Children missing out on disability services
Jennifer Andersen with her five-year-old son William, who missed out on early intervention services. Photo: Joe Armao
MORE than 1000 Victorian preschool children have been on waiting lists for early intervention services such as speech and occupational therapy for longer than three months, with some missing out altogether before they start school.
Early childhood intervention services, funded by the Victorian Education Department, are regarded as critical for children with disabilities and developmental delays to get the best possible start in life.
However, in recent years demand has increased for places due to population increases and advances in medical interventions and diagnoses. As of February 1, 1021 children had been waiting more than three months for a place, according to an Education Department spokesman.
In November last year, the state government committed $3.7 million a year for an extra 500 places to address demand across the state. ''These additional 500 places will be allocated in March,'' the spokesman said.
The Victorian chapter of Early Childhood Intervention Australia said the extra places would reduce the waiting list significantly but would not eliminate it.
''Hundreds of Victorian families in many communities will continue to wait for support, often for extended periods,'' the group said in its budget submission.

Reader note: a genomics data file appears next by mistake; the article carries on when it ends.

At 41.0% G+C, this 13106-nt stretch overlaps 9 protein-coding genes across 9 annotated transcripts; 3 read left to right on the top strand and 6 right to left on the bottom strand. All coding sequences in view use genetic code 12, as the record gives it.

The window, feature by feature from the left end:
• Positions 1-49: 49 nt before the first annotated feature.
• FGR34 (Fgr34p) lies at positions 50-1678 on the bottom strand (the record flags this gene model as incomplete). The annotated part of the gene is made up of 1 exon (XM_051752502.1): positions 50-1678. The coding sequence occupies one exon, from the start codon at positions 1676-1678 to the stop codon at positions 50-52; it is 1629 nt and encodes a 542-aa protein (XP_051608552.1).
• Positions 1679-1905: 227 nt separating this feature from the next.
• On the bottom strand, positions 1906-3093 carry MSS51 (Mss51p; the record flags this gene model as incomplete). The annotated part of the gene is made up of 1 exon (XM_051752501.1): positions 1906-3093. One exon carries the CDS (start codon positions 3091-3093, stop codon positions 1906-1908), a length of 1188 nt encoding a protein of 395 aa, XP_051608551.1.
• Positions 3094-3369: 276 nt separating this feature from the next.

Executive officer Lauren Matthews said another 500 places would be really welcome.
She said the budget submission also recommended priority be given to waiting list support, to ensure families had a point of contact for advice and to refer them to services while they were waiting for a fully funded place.
''It is unfair to expect families to languish on waiting lists at such a challenging time and at such a crucial phase of their child's development,'' the submission says. ''Waiting list supports have the potential to remove much of the isolation that families experience and improve community connection.''
When Jennifer Andersen's son William-Lee was four she put him on a waiting list foran early intervention place at Scope disability services in Gippsland. However despite being diagnosed with a global developmental delay William-Lee missed out on a place before he started school.
Ms Andersen said William-Lee's teachers at South Gippsland Specialist School believed early intervention services, such as a speech pathologist, would have helped her son.
''I think his speech and social interaction would be a lot more advanced,'' she said. ''You try yourself at home, but you are flying blind.''
Scope chief Jennifer Fitzgerald said Scope was funded to provide 50 early childhood intervention services places in Gippsland, with the waiting list managed by the department.
Since 2004 Scope has delivered the START program, also funded by the department, which is an interim service for families waiting for a place. Ms Fitzgerald said 150 children were in the START program in 2012. Of these, 23 were in the year before being eligible for school. ''Many of these children may not have received full early childhood intervention services before commencing school.''